Winter Sun - 2016

After our rainy sojourn in the UK and  more rain in Brugge we decided to head south to the Côte d'Azur. We based ourselves in an apartment in a villa in the suburbs of Antibes. This is a great spot to explore the area as far west as St Tropez and as far east as San Remo in Italy. We could also have ventured into the mountains but we were here for the warmth and there had been snow falling north of Antibes so we decided to just explore the coastal marinas and the delightful hilltop villages in the Alpes Maritime region of Provence. 
Marina's in the south of France seem to be a magnet for the rich and famous and some of the boats moored here, while described as "yachts", would be more like a small cruise ship. 

These are just a few of the "yachts" in Cannes.
We spoke to the crew of one boat owned by Australian, Kerry Stokes.  He commented that every year it costs 20% of the purchase price just for running costs eg wages, mooring fees, fuel, maintenance. And you can only imagine the purchase price!

Despite having mega yachts moored in the marinas, it is still good to see that traditional fishing boats have a place. The first photo is the harbour at St Tropez, where you have very expensive Cafes looking out over the boats. The second is in San Remo, Italy. This has a much less ritzy feel but there are still some very large boats here.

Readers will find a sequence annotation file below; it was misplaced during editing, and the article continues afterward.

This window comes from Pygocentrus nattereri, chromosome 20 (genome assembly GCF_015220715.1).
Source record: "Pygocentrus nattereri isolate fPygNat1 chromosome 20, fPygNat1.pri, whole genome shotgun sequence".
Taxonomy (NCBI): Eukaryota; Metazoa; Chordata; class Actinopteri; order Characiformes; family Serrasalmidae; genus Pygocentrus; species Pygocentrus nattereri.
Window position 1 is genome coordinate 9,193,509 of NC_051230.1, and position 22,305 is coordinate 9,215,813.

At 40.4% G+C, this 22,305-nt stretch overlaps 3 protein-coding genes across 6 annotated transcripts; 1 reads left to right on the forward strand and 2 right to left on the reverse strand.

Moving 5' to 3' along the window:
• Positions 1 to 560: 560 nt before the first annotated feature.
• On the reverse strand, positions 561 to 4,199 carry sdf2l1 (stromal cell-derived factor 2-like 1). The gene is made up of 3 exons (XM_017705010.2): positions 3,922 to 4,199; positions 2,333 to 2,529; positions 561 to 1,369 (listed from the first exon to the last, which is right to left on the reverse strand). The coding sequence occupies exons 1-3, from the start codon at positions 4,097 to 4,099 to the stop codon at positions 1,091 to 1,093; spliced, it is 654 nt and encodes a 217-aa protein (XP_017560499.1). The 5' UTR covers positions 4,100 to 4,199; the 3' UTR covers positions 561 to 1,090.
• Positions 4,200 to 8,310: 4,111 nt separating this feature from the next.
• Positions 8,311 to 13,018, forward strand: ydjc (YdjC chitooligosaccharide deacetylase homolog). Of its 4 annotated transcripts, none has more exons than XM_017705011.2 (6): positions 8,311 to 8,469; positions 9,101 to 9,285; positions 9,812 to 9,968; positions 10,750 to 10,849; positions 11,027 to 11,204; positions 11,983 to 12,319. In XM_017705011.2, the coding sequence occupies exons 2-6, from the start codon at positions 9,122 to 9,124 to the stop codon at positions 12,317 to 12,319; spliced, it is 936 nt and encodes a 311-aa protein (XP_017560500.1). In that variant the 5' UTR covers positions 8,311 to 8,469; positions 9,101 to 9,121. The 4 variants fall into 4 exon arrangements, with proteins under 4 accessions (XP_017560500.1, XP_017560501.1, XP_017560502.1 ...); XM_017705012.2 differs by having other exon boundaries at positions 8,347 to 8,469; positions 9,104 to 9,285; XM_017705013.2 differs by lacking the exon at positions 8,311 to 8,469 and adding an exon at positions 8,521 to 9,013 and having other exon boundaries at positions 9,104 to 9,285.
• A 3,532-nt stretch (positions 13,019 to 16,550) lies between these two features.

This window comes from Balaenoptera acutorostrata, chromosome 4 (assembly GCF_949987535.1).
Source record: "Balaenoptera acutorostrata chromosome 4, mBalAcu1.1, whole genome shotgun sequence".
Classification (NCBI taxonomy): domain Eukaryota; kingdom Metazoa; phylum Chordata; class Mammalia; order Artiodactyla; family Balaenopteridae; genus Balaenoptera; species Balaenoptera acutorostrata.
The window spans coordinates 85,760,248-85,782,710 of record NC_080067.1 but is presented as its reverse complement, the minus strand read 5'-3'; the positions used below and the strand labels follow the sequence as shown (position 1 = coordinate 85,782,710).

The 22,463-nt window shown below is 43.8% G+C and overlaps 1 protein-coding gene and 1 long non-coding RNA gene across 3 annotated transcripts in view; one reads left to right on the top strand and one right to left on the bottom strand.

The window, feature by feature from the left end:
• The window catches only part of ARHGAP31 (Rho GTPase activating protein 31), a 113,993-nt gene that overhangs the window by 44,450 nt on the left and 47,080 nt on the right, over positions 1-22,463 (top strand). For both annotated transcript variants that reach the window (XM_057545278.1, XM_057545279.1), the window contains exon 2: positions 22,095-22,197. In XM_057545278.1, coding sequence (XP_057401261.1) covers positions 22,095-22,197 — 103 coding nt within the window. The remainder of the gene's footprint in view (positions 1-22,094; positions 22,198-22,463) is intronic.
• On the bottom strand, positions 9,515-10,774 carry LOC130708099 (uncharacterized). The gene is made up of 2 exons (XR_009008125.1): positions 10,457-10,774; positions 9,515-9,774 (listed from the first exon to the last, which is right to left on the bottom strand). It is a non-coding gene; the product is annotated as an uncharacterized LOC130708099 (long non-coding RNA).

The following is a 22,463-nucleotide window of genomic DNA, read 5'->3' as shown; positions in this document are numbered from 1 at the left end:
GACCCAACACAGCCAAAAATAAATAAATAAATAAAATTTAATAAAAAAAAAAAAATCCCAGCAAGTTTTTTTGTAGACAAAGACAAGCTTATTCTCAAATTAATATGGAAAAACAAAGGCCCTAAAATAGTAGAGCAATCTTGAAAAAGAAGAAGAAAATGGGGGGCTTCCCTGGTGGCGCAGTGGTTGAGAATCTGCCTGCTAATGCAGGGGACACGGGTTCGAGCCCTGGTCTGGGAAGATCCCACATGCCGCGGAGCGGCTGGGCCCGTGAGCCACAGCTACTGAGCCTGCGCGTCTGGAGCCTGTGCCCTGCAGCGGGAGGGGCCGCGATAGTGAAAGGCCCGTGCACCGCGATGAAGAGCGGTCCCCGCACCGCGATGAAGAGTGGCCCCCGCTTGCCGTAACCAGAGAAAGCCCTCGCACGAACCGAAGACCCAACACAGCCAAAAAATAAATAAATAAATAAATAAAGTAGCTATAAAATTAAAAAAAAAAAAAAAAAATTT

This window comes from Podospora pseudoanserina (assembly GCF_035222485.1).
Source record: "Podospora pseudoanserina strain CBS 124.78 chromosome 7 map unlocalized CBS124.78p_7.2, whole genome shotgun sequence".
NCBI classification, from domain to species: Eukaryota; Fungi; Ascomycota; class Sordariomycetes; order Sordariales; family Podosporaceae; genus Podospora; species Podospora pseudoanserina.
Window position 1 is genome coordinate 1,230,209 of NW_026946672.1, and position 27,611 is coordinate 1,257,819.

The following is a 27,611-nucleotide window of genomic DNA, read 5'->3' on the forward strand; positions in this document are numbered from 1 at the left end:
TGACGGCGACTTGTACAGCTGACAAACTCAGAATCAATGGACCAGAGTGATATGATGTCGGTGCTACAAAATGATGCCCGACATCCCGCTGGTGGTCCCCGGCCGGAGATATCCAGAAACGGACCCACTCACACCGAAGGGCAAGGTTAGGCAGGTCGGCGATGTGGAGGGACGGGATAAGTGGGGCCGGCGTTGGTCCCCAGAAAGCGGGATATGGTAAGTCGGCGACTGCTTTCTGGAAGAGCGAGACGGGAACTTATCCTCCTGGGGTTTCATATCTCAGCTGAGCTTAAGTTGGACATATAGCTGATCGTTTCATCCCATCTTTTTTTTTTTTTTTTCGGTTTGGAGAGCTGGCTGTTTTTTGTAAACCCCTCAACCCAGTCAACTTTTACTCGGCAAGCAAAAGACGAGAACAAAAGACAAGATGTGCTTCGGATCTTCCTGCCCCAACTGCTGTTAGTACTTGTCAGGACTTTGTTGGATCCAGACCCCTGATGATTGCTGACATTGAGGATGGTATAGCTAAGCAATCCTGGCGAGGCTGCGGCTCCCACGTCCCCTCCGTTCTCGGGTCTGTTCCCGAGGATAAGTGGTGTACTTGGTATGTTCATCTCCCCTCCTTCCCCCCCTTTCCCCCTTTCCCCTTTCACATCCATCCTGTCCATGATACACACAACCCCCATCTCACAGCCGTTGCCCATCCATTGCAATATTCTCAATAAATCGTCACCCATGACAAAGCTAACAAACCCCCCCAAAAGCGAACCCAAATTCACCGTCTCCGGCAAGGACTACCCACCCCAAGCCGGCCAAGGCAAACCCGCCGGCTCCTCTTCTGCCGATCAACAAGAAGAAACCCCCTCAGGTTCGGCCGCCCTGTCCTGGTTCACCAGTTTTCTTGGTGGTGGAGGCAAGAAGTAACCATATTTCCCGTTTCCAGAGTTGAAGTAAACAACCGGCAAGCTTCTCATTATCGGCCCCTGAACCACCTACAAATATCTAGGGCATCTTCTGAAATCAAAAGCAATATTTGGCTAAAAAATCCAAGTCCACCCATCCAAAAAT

Cap Ferrat from Villefranche sur Mer
St Jean village on Cap Ferrat had many more modest yachts, which is a little strange considering that Cap Ferrat is home to many of the movie stars who could easily afford a mega yacht but maybe they aren't in the same league as the oil and media magnates that own the likes of those we have seen in Cannes and Antibes. I have been told that it is also due to the fact that the harbours are relatively old and not as deep as some of the newer/renovated ones in Antibes and Cannes.

Antibes is still my favourite Marina, especially with the view of Fort Carré in the background in one direction and the snow capped mountains and Nice in the other, all surrounded by the Vieil Antibes, and overlooked by this sculpture